20 August, 2019

Today I’m taking a more serious tone. Summer in the coastal towns of México are HOT. Hot AND Muggy. Today in Mazatlán it’s 92 f/33 c and the humidity is 71%. This is a dangerous combination if you don’t prepare yourself.

Today was also a cruise ship day. During my brief (yes, it got too hot even for me. I stopped when my fitbit said I’d walked my 10k steps) stint as a Mazatlán Tourist Aide Volunteer I saw several cruise ship passengers whose faces were bright red. After exiting the cruise ship terminal, tourists can elect to see Mazatlán a few different ways.

First, they can take a tour from a tour group. Big, air conditioned buses with tinted windows that drive them around the city and have someone who speaks English giving them history. Second, they can take a pulmonia (it’s like a fun golf cart) or a taxi, or an auriga, or a mini-van. Pulmonia’s hold about four people. Taxi’s might hold five. I’ve seen about ten people in an auriga (they’re red converted flatbed trucks). Mini-van’s hold about the same as an auriga, but they’re not open-air. Whichever of these are chosen, they normally provide the same kind of experience as the group tours – but are a little more personal. And they stop in the places the tour buses are too big to go. Third, they can walk. There’s a blue painted line from the cruise ship terminal that leads people into the historic section of town. It’s not a short walk if you aren’t used to walking.

And it was the latter group of cruise ship passengers that I saw having trouble today. HOT. Did I say it was HOT? The fifteen to twenty minute walk from the cruise ship terminal to Centro might seem a short time – but it can wipe you out in this heat. Please bring/buy a big bottle of water. One for each person. Stroll, don’t power walk. Sit in shade (yes, you can find it here) when you feel the need. Stop at a restaurant for a bite and something cold to drink so you can cool down. Scrap the walking idea and grab a pulmonia for a tour. Do whatever it takes to avoid heat exhaustion/heat stroke. Whatever it takes.

We actually had a couple, already sweating profusely (and no water bottles in sight), tell us they’d rather keep walking than spend six dollars to have a pulmonia drive them to their destination. Don’t be these people. Whether you’re playing tourist, or resident – be mindful of the weather and just don’t take chances with your health. We want your visit in Mazatlán to be memorable – because you fell in love with our city, not because you had a medical emergency here.

Please take a couple of minutes and read the article about heat exhaustion from the Mayo Clinic. They give symptoms and steps to take to prevent you from getting it. Being informed is the main step for never getting to the point where medical attention is needed. And when you’re in a coastal city in México, enjoy! But check the weather and plan accordingly.

Mazatlán Summers are HOT!
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19 August, 2019

Today’s topic: Gas!

Most of the houses/apartments here in Mazatlán use liquid propane gas. Either 30 liter cylinders or the bigger tanks that are usually located on the roof. Either variety will eventually run out, and not at a convenient time!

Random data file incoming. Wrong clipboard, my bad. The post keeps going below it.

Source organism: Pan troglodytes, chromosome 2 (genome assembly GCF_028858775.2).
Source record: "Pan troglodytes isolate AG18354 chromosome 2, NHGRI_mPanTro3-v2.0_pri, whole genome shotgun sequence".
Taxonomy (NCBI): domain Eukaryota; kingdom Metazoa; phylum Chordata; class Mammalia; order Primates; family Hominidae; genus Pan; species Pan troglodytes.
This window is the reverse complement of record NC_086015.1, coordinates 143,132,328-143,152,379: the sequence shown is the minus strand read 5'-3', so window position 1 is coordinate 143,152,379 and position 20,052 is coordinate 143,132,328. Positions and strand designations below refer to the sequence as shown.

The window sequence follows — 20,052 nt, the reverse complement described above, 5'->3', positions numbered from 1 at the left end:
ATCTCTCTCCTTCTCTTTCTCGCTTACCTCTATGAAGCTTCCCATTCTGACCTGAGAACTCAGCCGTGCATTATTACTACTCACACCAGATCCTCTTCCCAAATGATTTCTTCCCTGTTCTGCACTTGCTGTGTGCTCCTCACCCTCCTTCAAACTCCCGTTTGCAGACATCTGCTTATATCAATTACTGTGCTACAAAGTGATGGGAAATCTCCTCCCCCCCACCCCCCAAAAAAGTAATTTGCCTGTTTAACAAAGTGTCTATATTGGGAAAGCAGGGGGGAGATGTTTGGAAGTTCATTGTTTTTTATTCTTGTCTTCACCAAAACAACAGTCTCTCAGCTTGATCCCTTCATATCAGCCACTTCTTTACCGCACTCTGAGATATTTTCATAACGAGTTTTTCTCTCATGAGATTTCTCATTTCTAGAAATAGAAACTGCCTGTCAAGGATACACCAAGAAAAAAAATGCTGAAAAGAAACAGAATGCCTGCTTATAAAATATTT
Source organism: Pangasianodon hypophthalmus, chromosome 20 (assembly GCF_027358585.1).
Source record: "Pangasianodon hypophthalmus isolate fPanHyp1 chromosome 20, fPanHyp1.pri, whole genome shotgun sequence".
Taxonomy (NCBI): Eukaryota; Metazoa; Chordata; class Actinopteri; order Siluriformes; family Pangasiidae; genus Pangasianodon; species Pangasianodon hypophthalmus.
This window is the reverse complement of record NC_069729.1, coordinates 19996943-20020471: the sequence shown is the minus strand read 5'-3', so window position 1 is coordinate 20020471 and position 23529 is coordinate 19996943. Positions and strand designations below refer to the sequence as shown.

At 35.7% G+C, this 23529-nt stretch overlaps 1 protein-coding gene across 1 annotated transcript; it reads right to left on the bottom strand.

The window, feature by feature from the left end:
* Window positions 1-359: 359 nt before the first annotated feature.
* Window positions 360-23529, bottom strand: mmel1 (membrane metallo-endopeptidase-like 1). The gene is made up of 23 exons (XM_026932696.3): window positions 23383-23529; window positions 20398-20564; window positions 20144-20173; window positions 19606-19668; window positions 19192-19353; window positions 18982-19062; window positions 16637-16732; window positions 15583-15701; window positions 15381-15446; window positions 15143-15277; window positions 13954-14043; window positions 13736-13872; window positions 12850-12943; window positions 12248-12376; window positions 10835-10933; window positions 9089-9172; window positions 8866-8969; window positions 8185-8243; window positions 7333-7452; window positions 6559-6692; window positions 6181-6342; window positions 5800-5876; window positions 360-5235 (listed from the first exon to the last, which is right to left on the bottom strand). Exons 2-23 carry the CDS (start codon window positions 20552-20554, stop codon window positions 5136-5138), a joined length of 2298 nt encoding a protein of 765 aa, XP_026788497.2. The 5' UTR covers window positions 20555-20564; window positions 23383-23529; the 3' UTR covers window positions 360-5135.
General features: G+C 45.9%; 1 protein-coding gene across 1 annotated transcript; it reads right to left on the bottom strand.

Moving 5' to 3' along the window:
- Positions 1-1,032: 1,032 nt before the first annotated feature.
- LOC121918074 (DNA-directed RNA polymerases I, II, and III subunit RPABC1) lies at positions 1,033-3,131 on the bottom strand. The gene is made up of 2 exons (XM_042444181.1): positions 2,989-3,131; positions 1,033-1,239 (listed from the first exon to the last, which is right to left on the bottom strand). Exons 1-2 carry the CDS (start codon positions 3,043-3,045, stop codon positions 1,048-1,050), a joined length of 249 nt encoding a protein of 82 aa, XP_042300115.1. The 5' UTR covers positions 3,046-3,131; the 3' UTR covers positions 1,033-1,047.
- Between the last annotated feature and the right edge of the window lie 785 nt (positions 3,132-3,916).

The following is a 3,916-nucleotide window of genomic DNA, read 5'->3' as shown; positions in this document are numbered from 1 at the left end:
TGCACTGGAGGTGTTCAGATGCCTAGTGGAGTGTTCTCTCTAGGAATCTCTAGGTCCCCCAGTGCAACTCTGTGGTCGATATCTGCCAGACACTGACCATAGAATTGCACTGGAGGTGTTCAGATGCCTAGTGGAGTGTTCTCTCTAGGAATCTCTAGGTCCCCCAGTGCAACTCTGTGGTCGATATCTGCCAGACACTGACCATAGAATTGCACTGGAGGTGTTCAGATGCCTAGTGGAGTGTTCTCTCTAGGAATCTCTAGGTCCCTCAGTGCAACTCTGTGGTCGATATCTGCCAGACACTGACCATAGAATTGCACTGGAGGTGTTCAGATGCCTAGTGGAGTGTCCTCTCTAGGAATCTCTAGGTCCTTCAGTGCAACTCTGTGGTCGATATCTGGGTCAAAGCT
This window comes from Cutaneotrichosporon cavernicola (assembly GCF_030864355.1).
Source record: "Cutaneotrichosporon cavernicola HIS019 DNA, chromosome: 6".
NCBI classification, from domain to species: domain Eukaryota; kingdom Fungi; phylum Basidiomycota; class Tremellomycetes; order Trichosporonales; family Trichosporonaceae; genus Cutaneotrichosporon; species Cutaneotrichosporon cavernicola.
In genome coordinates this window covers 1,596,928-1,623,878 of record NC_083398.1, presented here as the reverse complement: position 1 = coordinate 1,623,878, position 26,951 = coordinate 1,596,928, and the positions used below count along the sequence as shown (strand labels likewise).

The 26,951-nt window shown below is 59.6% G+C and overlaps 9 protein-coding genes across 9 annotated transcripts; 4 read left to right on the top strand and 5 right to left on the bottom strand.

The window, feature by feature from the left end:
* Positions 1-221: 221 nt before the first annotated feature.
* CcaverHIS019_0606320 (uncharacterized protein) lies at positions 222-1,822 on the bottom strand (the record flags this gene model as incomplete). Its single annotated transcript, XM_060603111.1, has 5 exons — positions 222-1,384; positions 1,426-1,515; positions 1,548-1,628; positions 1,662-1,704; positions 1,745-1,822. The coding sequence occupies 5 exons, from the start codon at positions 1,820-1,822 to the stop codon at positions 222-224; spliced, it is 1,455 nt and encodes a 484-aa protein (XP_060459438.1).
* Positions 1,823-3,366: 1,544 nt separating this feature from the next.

My apartment uses gas for my little hot water tank, which holds enough for a shower and about 5 minutes of washing dishes. I also have a gas stove. I’ve been fairly lucky in that my gas has run out during cooking and not in the middle of a shower! Even luckier, it’s been the stove top and not the oven – so I notice right away.

It would be convenient if there were a meter of some sort on the cylinder, but alas there is not. Some people do have a two tank setup so when one runs out the other kicks in. Neither I nor my neighbors are so lucky!

The predominant propane company in Mazatlán is Gaspasa. They have both the trucks that are loaded up with cylinders, and trucks with a giant hose they pull up to your roof if you have that large tank. Ordering is very straightforward, but they don’t speak any English. I start the conversation with “¡Buenas tardes! Mi Español is muy malo” (Good afternoon, my Spanish is very bad). Then I tell them “Necesito un cilindro de repuesto. Mi dirección es ____________” (I need a replacement cylinder. My address is ________). Of course, if you have a tank on your roof, don’t tell them you want a cylinder! They actually have my address pop up from the caller id, so giving it to them again confirms they have the right account. They will respond with the estimated time until delivery and the price. The price is usually printed on the side of the truck too – just in case you need a reminder! When they’re done, I tell them Gracias, and hang up. If you need to let them in at a door on the street, make sure you’re keeping a lookout for them at least 15 minutes before they told you the driver would arrive. I’ve found the estimates are very generous and they’re at my door pretty quickly.

Every time I get a receipt it has a different phone number on it. Today I called +52.669.981.05.05. The receipt they gave me has +52.669.980.10.10 (my cellphone has a different area code, and it makes me enter the +52.669 before it’ll let the call go through). If the first number doesn’t work, try the second! If neither work, walk over to a busy street and do some window shopping. When you see a Gaspasa truck coming, flag them down!